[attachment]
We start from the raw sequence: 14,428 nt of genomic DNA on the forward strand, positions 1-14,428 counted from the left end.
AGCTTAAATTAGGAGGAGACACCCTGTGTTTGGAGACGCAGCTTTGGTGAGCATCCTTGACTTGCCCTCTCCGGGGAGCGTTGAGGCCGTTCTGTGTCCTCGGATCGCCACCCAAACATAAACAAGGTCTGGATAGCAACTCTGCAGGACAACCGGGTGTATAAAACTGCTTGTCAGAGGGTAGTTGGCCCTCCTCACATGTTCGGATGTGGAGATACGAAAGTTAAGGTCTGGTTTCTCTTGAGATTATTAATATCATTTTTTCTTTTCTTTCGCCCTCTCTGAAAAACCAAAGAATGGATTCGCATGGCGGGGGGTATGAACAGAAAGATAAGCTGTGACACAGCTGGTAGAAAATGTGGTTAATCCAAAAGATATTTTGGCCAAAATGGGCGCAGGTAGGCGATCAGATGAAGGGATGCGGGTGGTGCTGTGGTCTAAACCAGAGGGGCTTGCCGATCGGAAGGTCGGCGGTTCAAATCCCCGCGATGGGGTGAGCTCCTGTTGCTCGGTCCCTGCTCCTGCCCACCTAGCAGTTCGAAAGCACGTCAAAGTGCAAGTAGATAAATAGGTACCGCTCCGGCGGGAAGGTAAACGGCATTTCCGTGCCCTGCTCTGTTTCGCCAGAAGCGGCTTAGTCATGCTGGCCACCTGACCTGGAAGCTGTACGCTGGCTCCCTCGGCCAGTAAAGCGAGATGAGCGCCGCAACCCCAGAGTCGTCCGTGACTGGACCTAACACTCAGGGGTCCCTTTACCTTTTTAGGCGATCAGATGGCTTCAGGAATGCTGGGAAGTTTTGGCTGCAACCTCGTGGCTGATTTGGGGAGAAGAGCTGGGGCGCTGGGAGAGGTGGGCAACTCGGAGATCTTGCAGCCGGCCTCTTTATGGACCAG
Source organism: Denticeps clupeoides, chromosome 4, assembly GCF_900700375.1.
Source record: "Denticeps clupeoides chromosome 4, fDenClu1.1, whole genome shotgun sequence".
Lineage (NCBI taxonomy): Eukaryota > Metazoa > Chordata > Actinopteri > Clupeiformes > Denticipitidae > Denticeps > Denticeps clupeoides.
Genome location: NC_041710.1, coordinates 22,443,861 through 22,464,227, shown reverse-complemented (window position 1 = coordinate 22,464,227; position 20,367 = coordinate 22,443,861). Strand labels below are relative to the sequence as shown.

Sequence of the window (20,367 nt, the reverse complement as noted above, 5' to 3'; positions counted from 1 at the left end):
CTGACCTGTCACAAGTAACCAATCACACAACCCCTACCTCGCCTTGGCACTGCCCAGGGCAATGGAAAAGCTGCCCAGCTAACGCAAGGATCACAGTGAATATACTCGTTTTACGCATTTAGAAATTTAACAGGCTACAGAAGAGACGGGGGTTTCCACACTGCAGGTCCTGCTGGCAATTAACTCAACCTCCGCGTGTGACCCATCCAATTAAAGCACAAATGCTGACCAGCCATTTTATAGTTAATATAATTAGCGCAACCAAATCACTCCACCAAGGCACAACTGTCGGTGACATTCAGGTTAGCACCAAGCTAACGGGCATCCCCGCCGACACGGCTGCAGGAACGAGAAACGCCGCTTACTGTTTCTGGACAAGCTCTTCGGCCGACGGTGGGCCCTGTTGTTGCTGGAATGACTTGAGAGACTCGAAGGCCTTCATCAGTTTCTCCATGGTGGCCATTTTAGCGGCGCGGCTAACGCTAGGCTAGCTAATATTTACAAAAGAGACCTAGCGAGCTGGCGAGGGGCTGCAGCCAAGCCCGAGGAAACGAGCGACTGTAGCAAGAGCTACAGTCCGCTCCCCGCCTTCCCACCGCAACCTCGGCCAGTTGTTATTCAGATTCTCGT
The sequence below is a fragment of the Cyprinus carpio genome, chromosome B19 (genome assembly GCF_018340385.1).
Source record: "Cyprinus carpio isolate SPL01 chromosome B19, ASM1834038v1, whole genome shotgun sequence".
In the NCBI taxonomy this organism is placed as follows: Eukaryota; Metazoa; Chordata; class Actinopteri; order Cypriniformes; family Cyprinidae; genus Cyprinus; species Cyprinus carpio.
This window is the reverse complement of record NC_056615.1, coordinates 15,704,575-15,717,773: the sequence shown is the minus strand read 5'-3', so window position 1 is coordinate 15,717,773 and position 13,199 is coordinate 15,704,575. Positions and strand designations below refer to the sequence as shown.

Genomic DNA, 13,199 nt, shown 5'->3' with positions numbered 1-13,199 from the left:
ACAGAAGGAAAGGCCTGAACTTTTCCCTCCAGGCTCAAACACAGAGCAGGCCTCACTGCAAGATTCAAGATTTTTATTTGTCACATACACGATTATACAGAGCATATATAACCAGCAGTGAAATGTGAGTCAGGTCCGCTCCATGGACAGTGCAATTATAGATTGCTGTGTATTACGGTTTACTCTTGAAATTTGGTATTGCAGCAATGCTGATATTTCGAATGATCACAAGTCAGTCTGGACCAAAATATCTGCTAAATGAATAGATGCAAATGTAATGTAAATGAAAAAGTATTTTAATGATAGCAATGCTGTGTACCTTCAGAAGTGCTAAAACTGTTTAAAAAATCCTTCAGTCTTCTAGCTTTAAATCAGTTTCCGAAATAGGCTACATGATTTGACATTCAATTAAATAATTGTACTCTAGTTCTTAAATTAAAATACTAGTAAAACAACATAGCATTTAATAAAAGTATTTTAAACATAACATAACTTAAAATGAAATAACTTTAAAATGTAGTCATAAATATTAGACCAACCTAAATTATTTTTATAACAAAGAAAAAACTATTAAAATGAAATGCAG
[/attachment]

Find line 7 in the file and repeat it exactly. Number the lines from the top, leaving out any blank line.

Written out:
Sequence of the window (20,367 nt, the reverse complement as noted above, 5' to 3'; positions counted from 1 at the left end):